User Attributes are arbitrary values that you can assign to a user, or a user can assign to themselves, that can then be used in other parts of Looker to provide custom experiences for each user.
Looker automatically includes some user attributes for you, including their email, first name, last name, full name, ID, and timezone (if configured).
Viewing User Attributes
To see your list of user attributes, go to the User Attributes page in the Admin section of Looker:
The table of user attributes contains the following values:
|Name||The name of the user attribute, as you’ll reference it in text-based areas of Looker like LookML|
|Label||The user-friendly name of the user attribute, as you’ll see it in parts of the Looker interface|
|Type||The type of the user attribute (string, number, date, yes/no, zipcode)|
|Actions||Any actions you can take for the user attribute. Note that some attributes will say “System Default”, which is the set of attributes that Looker automatically creates for each user.|
Creating User Attributes
To define a user attribute, click the Create User Attribute button at the upper left of the screen. Creating a user attribute requires two steps:
- Define the user attribute’s settings
- Assign values to the user attribute for sets of users or user groups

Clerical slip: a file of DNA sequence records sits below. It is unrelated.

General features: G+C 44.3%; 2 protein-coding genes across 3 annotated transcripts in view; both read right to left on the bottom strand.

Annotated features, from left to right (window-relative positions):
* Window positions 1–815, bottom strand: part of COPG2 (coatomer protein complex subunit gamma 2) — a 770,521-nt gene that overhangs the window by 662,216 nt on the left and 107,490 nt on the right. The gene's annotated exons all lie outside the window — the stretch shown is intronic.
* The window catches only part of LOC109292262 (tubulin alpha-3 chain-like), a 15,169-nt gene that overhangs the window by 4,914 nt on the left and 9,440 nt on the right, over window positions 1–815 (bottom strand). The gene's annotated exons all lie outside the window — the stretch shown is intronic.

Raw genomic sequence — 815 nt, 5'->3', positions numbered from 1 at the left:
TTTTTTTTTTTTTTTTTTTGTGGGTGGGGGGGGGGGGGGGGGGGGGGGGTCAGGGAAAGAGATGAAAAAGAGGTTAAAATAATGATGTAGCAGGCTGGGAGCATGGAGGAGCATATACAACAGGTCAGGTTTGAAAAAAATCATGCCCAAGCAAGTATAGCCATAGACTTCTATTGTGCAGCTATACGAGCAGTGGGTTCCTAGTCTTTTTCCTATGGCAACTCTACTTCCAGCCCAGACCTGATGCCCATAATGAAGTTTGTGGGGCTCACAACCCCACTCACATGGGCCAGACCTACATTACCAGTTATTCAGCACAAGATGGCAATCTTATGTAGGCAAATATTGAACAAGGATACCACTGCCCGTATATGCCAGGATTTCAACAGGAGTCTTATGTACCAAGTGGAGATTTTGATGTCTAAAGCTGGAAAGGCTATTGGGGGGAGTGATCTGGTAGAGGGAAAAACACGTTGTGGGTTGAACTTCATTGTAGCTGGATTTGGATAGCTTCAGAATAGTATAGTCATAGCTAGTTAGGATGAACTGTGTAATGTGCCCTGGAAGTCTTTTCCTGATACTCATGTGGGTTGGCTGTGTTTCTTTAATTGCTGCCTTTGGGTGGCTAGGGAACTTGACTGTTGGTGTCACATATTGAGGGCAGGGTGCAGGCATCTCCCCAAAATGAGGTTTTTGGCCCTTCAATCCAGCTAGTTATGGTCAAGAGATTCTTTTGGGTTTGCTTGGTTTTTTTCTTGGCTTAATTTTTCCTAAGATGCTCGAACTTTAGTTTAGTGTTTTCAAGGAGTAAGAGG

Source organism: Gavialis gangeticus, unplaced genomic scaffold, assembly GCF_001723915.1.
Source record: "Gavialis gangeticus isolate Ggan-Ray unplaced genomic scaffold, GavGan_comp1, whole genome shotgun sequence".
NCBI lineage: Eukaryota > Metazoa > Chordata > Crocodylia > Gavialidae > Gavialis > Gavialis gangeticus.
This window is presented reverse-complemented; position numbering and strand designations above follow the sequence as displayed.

Defining a User Attribute
Each user attribute has the following settings:
- Name: The name of the User Attribute, for use in text-based environments such as LookML (can only use lowercase letters, numbers, and underscores).
- Label: The user-friendly version of the name. By default this will be the Name of the attribute, with underscores replaced with spaces, and each word capitalized. However, it can be modified as desired.
- Data Type: The type of the user attribute can be a string (words), number, datetime, yesno, or zipcode. This setting is used to check that valid values are being assigned to users for this user attribute.
- User Access: You can choose the level of visiblity and editing users have to a user attribute:
- Hidden: Will not appear on users’ account pages.
- Viewable: Will appear on users’ account pages, but will not be editable.